PT Freeport Indonesia has seen and withstood the shifts in power in Indonesia ever since its arrival in Papua over four decades ago. At this point of time, it is of utmost importance that the relationship between the US-based gold and copper mining company and the Indonesian government evolves in direction that is favorable to both parties.
At its entrance to the country’s easternmost region upon the enactment of the 1967 Mining Law, Freeport brought in a new era of investment in Indonesia. The new form of foreign investment contracting, called the Contract of Work (CoW), was granted to Freeport for the Ertzberg gold and copper deposit in Papua.
Under this contract regime, negotiations can take place between the central government and the concession holders of the CoW.
As Indonesia shifted from authoritarian rule under Soeharto to its current democratic polity, decentralization followed and as such triggered the need to revise the 1967 Mining Law. The Investment Law in 2007 further dictates equal treatment for foreign and domestic investors, and in 2009 the Indonesian government issued Law No. 4/2009 on Mineral and Coal Mining in lieu of the 1967 Mining Law. During the shift from a contract regime to a licensing regime under the new mining law, further negotiations on the continuation of Freeport’s CoW have occurred and have raised questions on the continued presence of Freeport in Papua.
A win-win agreement is not impossible because overlapping interests define the relationship between the Indonesian government and Freeport at this point of time. Decades of delay in mining sector development prevented Indonesia from assuming the role of a value-added commodities producer in this sector. Freeport, with its long history in Papua’s mining operations serves as an existing mechanism to pave the way for further development in Indonesia’s mining sector. To welcome Freeport back means prolonged investment in the existing mining operations and infrastructure in the Grasberg mineral district. This continuation is also crucial for Freeport. The pressure is rather large for Freeport to cater to Indonesia’s demands. By 2014, 28 percent of copper reserves in the company’s mining portfolio resided in Grasberg. Grasberg also accounts for 16 percent and 93 percent of Freeport’s consolidated copper and gold production respectively in 2014.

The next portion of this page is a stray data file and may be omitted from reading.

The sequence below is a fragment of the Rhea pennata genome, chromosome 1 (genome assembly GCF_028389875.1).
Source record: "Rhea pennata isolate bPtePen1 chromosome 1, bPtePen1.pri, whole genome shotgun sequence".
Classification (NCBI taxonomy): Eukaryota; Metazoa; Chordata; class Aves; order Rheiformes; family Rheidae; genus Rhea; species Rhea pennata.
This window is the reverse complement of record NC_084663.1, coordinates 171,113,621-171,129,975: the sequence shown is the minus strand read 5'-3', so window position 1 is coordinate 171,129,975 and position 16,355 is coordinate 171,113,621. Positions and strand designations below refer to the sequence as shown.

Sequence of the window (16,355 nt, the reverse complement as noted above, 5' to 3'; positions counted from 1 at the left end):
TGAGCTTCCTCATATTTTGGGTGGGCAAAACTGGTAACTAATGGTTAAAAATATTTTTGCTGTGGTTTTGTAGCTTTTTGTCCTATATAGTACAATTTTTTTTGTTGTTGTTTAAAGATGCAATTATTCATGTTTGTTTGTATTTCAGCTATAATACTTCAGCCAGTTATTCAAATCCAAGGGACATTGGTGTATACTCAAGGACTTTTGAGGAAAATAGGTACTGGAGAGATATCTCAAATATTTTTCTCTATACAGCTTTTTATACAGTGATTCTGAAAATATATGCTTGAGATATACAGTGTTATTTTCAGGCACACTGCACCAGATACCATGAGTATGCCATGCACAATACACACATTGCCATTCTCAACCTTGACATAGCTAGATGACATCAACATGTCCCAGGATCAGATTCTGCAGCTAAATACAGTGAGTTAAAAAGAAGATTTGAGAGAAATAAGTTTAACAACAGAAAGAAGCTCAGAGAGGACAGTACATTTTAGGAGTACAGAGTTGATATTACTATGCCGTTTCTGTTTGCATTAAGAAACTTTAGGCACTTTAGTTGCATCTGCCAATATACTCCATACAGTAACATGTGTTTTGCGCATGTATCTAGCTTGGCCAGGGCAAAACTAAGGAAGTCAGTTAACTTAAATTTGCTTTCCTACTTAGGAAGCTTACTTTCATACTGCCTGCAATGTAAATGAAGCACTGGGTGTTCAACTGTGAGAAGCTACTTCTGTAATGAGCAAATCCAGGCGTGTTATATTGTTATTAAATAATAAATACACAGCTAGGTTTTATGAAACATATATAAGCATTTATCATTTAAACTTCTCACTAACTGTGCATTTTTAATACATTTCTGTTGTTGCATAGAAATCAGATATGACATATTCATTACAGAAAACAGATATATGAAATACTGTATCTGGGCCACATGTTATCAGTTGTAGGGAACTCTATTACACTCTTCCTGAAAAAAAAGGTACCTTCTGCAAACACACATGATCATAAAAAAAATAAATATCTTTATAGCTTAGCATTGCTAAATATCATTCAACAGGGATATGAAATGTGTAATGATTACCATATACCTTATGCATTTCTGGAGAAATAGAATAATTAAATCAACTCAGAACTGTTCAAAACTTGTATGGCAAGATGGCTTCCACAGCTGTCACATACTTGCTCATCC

Considering this overlapping interest, a proper legal mechanism to maintain Freeport’s operation in Indonesia is needed. As such, any negotiation should aim to achieve a transparent and fair agreement that will benefit both parties. Realizing Freeport’s commitment to build a smelter in Papua is a pivotal aspect in this new era of win-win relationships between Freeport and the Indonesian government. A smelting facility represents opportunity for Papua by gearing up the local economy as well as allowing for skills transfers. A smelting facility also presents the possibility for higher profits in the long run for both Indonesia and Freeport. With these entitled benefits, both parties should be steadfast and transparent in realizing their current commitments to each other.
The ongoing negotiation should serve as a medium for both parties to honor their past commitments and, more importantly, serve as a vehicle to tailor a future that accommodates a win-win solution for both parties.As it stands, Indonesia is transitioning to a country rooted in transparent constitutions, and one that is free of corruption. The map is certainly different to the one of four decades ago. Nevertheless, one aspect remains unchanged. Freeport will reap the ultimate benefit of a strong Indonesian economy and a developed Papua. It is now the time for both parties to seal the deal for the sake of a better future.
By Audrey Soedjito,economics researcher at the Centre for Strategic and International Studies (CSIS), Jakarta.